One interesting result is the “break” that we find on the relation between [OII] line equivalent width and local overdensity that occurs at intermediate densities (log10(δ) ∼ 0.0 − 0.5, see Fig. 11 and also e.g. Darvish et al. 2016). We hypothesise that this corresponds to a typical density where environment quenching mechanisms are the most effective. The transition at log10(δ)∼0.0 − 0.5 is consistent with regions of filament-like densities (see transition from filament-dominated to cluster-dominated galaxies in Fig. 6). This result is compatible with intermediate-density regions being the place of enhanced chances for galaxy encounters, promoting galaxy-harassment-related quenching mechanisms (e.g. Moss 2006; Perez et al. 2009; Li et al. 2009; Tonnesen & Cen 2012; Darvish et al. 2014; Malavasi et al. 2017). It might also be caused by strong cluster-cluster interactions that are found to enhance star formation as well (e.g. Stroe et al. 2014, 2015). To further reinforce the existence of such a “break”, we find that the fraction of quenched galaxies at intermediate stellar masses (10 <  log10(M/M) <  10.75) increases by a factor of two at the same transition density, being roughly constant below and above. Galaxies at higher stellar masses are likely already quenched due to their own mass (see e.g. Peng et al. 2010) and they are likely not greatly affected by the environment they are in.

6. Conclusions

We have presented in this paper an overview of the VIS3COS survey, which targets a superstructure at z ∼ 0.84 with VIMOS/VLT high-resolution spectra. We report on trends with environment and stellar mass of the SFR and [OII] luminosity. Our main findings are summarised as follows:

  • Above our stellar-mass completeness limit (1010M), galaxies in higher-density regions have lower SFRs at intermediate masses (10 <  log10(M/M) <  10.75). At the highest masses (above 1010.75M), the star formation activity is similar in low- and high-density environments indicating that mass quenching is probably dominant at high stellar masses.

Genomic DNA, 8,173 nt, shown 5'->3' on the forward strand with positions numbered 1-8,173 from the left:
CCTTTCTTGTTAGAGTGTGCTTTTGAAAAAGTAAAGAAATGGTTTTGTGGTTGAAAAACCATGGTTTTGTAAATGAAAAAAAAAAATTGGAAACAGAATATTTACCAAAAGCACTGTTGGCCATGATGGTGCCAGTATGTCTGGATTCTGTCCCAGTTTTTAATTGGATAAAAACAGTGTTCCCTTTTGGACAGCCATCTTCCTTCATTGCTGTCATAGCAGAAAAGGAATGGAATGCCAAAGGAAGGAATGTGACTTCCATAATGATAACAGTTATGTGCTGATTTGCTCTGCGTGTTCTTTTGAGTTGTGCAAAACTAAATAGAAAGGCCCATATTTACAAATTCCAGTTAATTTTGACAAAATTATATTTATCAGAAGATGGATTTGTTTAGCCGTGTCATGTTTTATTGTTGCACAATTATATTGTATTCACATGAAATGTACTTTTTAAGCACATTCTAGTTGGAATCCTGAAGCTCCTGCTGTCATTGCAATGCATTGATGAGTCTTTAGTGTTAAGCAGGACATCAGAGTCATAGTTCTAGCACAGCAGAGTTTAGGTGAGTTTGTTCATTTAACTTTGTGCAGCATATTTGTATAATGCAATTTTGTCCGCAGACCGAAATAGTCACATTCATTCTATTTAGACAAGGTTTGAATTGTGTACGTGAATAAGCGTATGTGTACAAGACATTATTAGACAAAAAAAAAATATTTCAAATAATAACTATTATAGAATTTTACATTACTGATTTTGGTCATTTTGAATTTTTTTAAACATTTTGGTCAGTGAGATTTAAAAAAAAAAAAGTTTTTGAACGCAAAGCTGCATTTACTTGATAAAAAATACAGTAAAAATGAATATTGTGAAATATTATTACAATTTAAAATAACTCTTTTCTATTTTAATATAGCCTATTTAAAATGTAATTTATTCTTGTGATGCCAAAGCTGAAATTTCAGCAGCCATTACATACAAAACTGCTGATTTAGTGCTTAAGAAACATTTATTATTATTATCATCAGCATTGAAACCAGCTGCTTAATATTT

• We find that the fraction of quenched galaxies (fQ) increases from ∼10% to ∼40 − 60% with increasing galaxy overdensity, but only for intermediate stellar mass galaxies (10 <  log10(M/M) <  10.75). The most massive galaxies in our sample (above 1010.75M) have a similar value of fQ ∼ 30 − 40% at all densities.

  • We find a break in [OII] strength and equivalent width in the stacked spectra in filament-like regions (log10(δ)∼0.0 − 0.5). We hypothesise that at these densities, quenching mechanisms due to environment play an important role. This is consistent with the increase in the quenched galaxy fraction that we find for intermediate-stellar-mass galaxies.

In summary, the results of this paper shed some light on the properties of galaxies in and around a superstructure on the COSMOS field. In this paper, we have focused on the overall properties of the sample in our survey and the general trends that we find on galaxy properties with respect to environment. More detailed studies focusing on the individual star formation activity of galaxies, galaxy morphology, and electron density estimates will be discussed in forthcoming papers.


1

This is the same mode used by LEGA-C, see van der Wel et al. (2016) for more details.

Acknowledgments

We thank the anonymous referee for making valuable suggestions, which helped to improve the paper. This work was supported by Fundação para a Ciência e a Tecnologia (FCT) through the research grant UID/FIS/04434/2013. APA, PhD::SPACE fellow, acknowledges support from the FCT through the fellowship PD/BD/52706/2014. DS acknowledges financial support from the Netherlands Organisation for Scientific research (NWO) through a Veni fellowship and from Lancaster University through an Early Career Internal Grant A100679. BD acknowledges financial support from NASA through the Astrophysics Data Analysis Program (ADAP), grant number NNX12AE20G, and the National Science Foundation, grant number 1716907. PNB is grateful for support from STFC via grant ST/M001229/1. This work was made possible by the use of the following PYTHON packages: NumPy & SciPy (Walt et al. 2011; Jones et al. 2001), Matplotlib (Hunter 2007), and Astropy (Astropy Collaboration 2013).

References

Appendix A: Sample completeness

We estimate the sample completeness of our spectroscopic observations by comparing the number of sources for which we successfully measured a redshift with the number of possible targets in the parent catalogue (given our selection described in Sect. 2.2). We present our results in Fig. A.1. We will discuss the completeness effects in more detail in a forthcoming paper.

thumbnail Fig. A.1.

Spectroscopic sample completeness as a function of stellar mass and local overdensity (top panel) and specific SFR (bottom panel). In each panel, we indicate the completeness for each bin in white numbers (Poisson errors shown in parenthesis). Bins with no targets are shown in white.